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The financial crisis is hitting but not crippling African airlines. And those that are performing poorly, particularly SAA and Kenya Airways, are doing so owing to poor hedging strategies over oil prices rather than passenger and cargo management, which for KA volumes are up 10%.focus-4

And some, like Ethiopia Airlines, are booming, up 45% this calendar year. And investments in new airports, and new hubs – in Rwanda and Swaziland, indicate the private sector share confidence in the projected 9% year-on-year expansion in passenger numbers, which is estimated by IATA.

From an economic development viewpoint, aviation has an immediate impact on land use as options for marketing produce change. Managing this change is key to dictating whether the impact of more aviation in a new place is good, sustainable and viable. Once establised, the gradual growth over time of aviation has more mixed benefits.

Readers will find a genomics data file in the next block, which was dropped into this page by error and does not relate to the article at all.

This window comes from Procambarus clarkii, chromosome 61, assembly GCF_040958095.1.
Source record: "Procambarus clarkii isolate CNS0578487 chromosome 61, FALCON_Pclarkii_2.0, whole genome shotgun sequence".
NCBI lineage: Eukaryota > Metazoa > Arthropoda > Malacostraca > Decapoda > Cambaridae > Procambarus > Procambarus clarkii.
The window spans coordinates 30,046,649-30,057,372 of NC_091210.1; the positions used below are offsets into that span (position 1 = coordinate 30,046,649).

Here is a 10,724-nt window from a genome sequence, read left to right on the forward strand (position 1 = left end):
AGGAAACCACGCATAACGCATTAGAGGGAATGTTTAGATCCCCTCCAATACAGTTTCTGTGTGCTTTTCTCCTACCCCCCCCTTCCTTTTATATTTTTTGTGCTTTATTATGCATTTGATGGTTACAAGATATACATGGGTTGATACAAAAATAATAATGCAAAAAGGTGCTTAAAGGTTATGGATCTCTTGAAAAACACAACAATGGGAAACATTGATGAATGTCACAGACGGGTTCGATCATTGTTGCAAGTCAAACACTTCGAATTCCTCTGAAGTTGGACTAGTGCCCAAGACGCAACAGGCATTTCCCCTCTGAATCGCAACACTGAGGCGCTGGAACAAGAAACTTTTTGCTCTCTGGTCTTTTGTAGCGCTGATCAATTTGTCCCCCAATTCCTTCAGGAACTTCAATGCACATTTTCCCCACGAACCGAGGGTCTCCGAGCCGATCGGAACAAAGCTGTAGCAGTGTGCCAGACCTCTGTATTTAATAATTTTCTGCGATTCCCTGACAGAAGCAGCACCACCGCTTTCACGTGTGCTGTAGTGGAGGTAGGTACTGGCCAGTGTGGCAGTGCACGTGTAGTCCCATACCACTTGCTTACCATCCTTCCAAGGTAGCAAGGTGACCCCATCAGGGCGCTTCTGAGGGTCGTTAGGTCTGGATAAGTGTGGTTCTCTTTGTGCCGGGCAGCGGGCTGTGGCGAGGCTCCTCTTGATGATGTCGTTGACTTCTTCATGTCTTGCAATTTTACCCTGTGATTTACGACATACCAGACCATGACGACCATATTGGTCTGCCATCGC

The transfer of technology (soft and hard) is a key enduring benefit for many developing countries. There are legitimate concerns however that this is always in the interests of the nation, the workers, and particularly smaller businesses, and the poor.

Is this resilience in the aviation sector in Africa a sign of buoyant economies, fertile trades? What role can aviation play in securing sustainable economic development in the continent?

The need for host governments with growing aviation sectors to invest rents in ensuring that development is appropriate and managed.